UWM Research Foundation, Medical College of Wisconsin: Grant licensing option for diagnostic software developed at UWM and MCW

MILWAUKEE – India-based AdvenioTecnoSys has licensed copyrighted software created by researchers at theUniversity of Wisconsin-Milwaukee (UWM) and the Medical College of Wisconsin (MCW) that automatically assesses digital images of the liver.

Fat is a key feature of NAFLD and may be present in other liver diseases. The new software ranks features, including fat, that appear on the medical scans, helping pathologists and other medical practitioners interpret images more quickly and with less variability.

“It’s a computational method of assessing many features on the scans from scarring, to fat deposits and even the anatomical parts of the liver itself,” says Joseph Bockhorst, UWM assistant professor of electrical engineering and computer science.

Non-Alcoholic Fatty Liver Disease (NAFLD) is the most common liver disease in the United States, affecting about 30% of adults. It is associated with obesity. The aggressive form of the disease may lead to cirrhosisof the liver in up to 25 percent of cases. Identifying this form of the disease earlier may help physicians better manage the disease and improve patient outcomes.The software automatically puts“white regions” on the high-definition images into seven categories with 90 percent accuracy.

Besides Bockhorst, creators of the software include Samer Gawrieh, M.D., associate professor of gastroenterology and hepatology at MCW, and Scott Vanderbeck, a former graduate student of Bockhorst’s, who now works at StammMedia.

“We wanted to develop a program that could provide more uniformity and reproducibility in assessing features of liver injury with the hope of improving the diagnosis and management of fatty liver disease,” said Gawrieh. “This program provides that critical assessment.”

“In the detection of fat content, our results out-performed everyone else working on this,” says Vanderbeck. Additionally, the software is the first that offers analysis of two conditions related to liver disease, inflammation and hepatocyte ballooning (liver cell death), he says.

Next, the software needs to be tested by more pathologists, which is what Advenio will pursue, says Brian Thompson, president of the UWM Research Foundation.

“We have signed a licensing option agreement with Advenio for six months so that they can further evaluate the code and look for further funding from Indo-U.S. grants for medical devices,” says Thompson. “They plan to do modifications of the algorithm that need to be incorporated with additional development to improve classification performance both in terms of sensitivity and specificity. They also hope to acquire more biopsy images to further strengthen the accuracy of the software.”

The software, which was developed with support from the UWMRF Catalyst Grants Program, can also aid in liver screening for transplants, says Gawrieh. The process for accepting a liver donation for transplant takes into consideration the amount of fat present in donor liver. Many livers that could be used for transplants are rejected if there is subjective overestimation of the amount of fat, he says.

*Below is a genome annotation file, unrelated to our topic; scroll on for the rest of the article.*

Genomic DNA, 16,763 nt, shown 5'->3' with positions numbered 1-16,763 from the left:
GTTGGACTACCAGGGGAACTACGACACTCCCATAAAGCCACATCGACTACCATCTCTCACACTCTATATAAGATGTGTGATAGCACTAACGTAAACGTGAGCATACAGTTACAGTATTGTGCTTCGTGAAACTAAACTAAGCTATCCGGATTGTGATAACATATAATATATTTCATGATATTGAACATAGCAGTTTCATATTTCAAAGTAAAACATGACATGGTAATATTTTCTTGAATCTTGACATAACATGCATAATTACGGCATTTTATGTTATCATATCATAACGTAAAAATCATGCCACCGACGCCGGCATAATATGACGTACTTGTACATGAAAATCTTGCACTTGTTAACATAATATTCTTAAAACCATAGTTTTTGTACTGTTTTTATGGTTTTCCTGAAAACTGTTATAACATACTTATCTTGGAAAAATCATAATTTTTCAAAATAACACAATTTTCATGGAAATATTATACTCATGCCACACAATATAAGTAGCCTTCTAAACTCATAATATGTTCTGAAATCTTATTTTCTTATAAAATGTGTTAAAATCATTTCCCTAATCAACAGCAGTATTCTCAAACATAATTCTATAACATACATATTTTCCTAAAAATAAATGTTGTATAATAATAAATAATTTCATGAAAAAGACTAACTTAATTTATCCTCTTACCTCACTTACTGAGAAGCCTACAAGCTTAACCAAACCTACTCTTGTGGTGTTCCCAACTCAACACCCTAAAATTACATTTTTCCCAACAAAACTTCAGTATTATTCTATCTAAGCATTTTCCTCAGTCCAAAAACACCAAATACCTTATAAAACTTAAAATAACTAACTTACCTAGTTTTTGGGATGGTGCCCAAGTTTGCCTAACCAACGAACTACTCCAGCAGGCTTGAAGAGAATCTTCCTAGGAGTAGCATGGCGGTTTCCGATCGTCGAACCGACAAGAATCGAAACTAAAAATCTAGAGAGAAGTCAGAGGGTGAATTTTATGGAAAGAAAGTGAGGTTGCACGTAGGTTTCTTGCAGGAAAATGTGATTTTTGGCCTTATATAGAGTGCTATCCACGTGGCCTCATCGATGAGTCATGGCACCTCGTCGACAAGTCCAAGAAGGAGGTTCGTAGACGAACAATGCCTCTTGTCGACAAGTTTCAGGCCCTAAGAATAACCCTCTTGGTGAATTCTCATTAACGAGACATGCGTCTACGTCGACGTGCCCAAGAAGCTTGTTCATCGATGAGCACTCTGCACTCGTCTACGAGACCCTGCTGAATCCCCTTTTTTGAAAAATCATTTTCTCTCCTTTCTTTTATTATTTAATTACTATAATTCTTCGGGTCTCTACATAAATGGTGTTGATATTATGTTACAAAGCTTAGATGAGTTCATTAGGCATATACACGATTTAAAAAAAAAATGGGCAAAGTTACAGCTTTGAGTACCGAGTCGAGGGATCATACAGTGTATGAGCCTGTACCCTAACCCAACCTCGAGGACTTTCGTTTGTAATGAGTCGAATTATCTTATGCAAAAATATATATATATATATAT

About AdvenioTecnoSys

AdvenioTecnoSys provides quality services and intelligent solutions for the image-processing and machine-vision communities and participates in the research & development of medical and biomedical image processing, pattern recognition, and machine learning application. Launched in 2010, Advenio is a multi-disciplinary consultancy encompassing original research, algorithm development, testing and production (http://www.adveniotecnosys.com).

About the Medical College of Wisconsin

The Medical College of Wisconsin is the state’s only private medical school and health sciences graduate school. Founded in 1893, it is dedicated to leadership and excellence in education, patient care, research and service. More than 1,200 students are enrolled in the Medical College’s medical school and graduate school programs. A major national research center, it is the largest research institution in the Milwaukee metro area and second largest in Wisconsin. In FY 2010-11, faculty received more than $175 million in external support for research, teaching, training and related purposes, of which more than $161 million is for research. This total includes highly competitive research and training awards from the National Institutes of Health (NIH). Annually, College faculty direct or collaborate on more than 2,200 research studies, including clinical trials. Additionally, more than 1,350 physicians provide care in virtually every specialty of medicine for more than 400,000 patients annually.

About UWM

As Wisconsin’s premier public urban institution, the University of Wisconsin-Milwaukee enjoys a growing national reputation for excellence in research, teaching and community engagement. On an operating budget of $680 million, it educates about 30,000 students and is an engine of innovation for Southeastern Wisconsin. The 104-acre main campus and satellite sites are located in the economic and cultural heart of the state. The university’s recent expansion includes new academic and research facilities and the creation of the only School of Freshwater Sciences in the United States and the Joseph J. Zilber School of Public Health.

(CONTACTS: Jessica Silvaggi, [email protected], 414-906-4654; Maureen Mack, [email protected], 414-955-4744; and Mausumi Acharyya, AdvenioTecnoSys founder and CTO, [email protected]eniotecnosys.com.)